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Ever wish your students were more motivated? If you’re like most of us, you have tried an array of rewards and punishments to motivate kids. There’s only one problem: it doesn’t work. At least it doesn't work well enough. People (yes, even students) aren’t motivated from the outside so rewards and punishments only work to a point. We are internally motivated. That’s why it's essential to engage and inspire students to be motivated to succeed in school (and life.)

If you’re ready to move beyond the reward/punishment model and embrace a whole new way to understand motivation, I encourage you to come back regularly. It’s time to challenge the status quo and create schools and classrooms based on what really motivates behavior.

Sunday, April 7, 2013

“Feeling Frustrated? Good For You!”

It’s not uncommon for people to complain about feeling frustrated. After all, it’s frustrating! But frustration can actually be a good thing.

(Aside: Those of you well acquainted with Choice Theory know that Dr. Glasser would probably encourage us to say we are “frustrating” or “choosing to frustrate” rather than saying we are “feeling frustrated.” That’s to remind us that all behavior - even uncomfortable behavior like “choosing to be frustrated” - is a choice. We may be most aware of the feeling component (“feeling frustrated”), but “choosing to be frustrated” includes acting, thinking, and physiological components as well. Still, since most people don’t engage in “CT-Speak” they are more likely to say they are “feeling frustrated.”)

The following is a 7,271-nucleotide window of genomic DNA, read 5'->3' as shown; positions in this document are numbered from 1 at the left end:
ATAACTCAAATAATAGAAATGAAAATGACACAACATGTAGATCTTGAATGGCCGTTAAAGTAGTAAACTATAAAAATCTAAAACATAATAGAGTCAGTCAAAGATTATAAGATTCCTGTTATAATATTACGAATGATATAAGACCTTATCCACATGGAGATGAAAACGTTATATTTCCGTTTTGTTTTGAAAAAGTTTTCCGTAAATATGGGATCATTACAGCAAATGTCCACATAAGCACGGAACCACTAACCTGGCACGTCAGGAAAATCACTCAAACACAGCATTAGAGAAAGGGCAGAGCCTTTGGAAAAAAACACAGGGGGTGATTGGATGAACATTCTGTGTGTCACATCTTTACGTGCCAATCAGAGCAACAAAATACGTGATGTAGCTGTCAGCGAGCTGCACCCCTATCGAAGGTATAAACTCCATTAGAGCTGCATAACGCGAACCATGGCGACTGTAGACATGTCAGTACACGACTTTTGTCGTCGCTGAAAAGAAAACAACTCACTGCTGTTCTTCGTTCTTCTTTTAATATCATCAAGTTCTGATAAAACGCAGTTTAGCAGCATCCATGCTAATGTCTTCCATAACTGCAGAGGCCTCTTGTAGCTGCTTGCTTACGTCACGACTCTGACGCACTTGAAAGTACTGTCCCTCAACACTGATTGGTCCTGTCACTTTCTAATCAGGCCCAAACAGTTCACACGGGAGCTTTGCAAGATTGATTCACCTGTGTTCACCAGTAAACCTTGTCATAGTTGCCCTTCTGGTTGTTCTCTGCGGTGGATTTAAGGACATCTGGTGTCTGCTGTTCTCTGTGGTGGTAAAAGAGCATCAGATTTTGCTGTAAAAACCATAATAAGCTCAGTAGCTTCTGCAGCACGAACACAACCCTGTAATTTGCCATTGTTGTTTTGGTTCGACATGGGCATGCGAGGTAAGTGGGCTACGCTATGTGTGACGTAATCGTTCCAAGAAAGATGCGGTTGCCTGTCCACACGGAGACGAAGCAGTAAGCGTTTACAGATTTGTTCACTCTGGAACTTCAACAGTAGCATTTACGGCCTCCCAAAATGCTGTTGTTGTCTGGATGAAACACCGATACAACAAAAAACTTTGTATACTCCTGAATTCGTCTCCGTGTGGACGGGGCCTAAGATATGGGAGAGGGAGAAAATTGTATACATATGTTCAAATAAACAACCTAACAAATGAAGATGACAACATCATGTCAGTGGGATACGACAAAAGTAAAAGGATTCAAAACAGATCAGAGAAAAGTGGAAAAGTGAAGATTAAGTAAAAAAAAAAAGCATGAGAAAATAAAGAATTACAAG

Humans are driven to experience a match between their quality world pictures – how they want the world to be at that moment – and their perception of the world at that moment. Feeling frustrated is the perceptible mismatch between what we want and what we are getting and motivates us to act. If we weren’t aware of the mismatch – if we weren’t “feeling frustrated” – there would be no internal signal motivating us to change.

Even though none of us likes feeling frustrated, the discomfort serves us well, motivating us to change our behavior to get more of what we want.

What are the implications for the classroom? To start with, an all-nurturing environment, one completely free of stress and struggle is counterproductive. When there is no perceived discrepancy between what students want and what they are getting, there is no frustration, no internal distress signal, and no reason to change their behavior. The inevitable result is a failure to grow and learn.

The most effective classroom environment is one where the mismatch between what students want and what they have is sufficient to motivate them but not so great as to overwhelm them. The best learning environments are ones where learners want more than they have while remaining confident they can experience success with reasonable effort. I want students thinking to themselves, “If I work hard I will succeed and in order to succeed I must work hard.”   That’s an environment that promotes student growth and achievement.

Frustration: it may be uncomfortable, but it is a helpful signal that initiates change.

As always, if you enjoyed this and found it useful, please send the link to your friends. Thanks.

Bob Sullo

For information about books by Bob Sullo and to schedule a keynote, workshop, or series for your school, agency, or parent group visit

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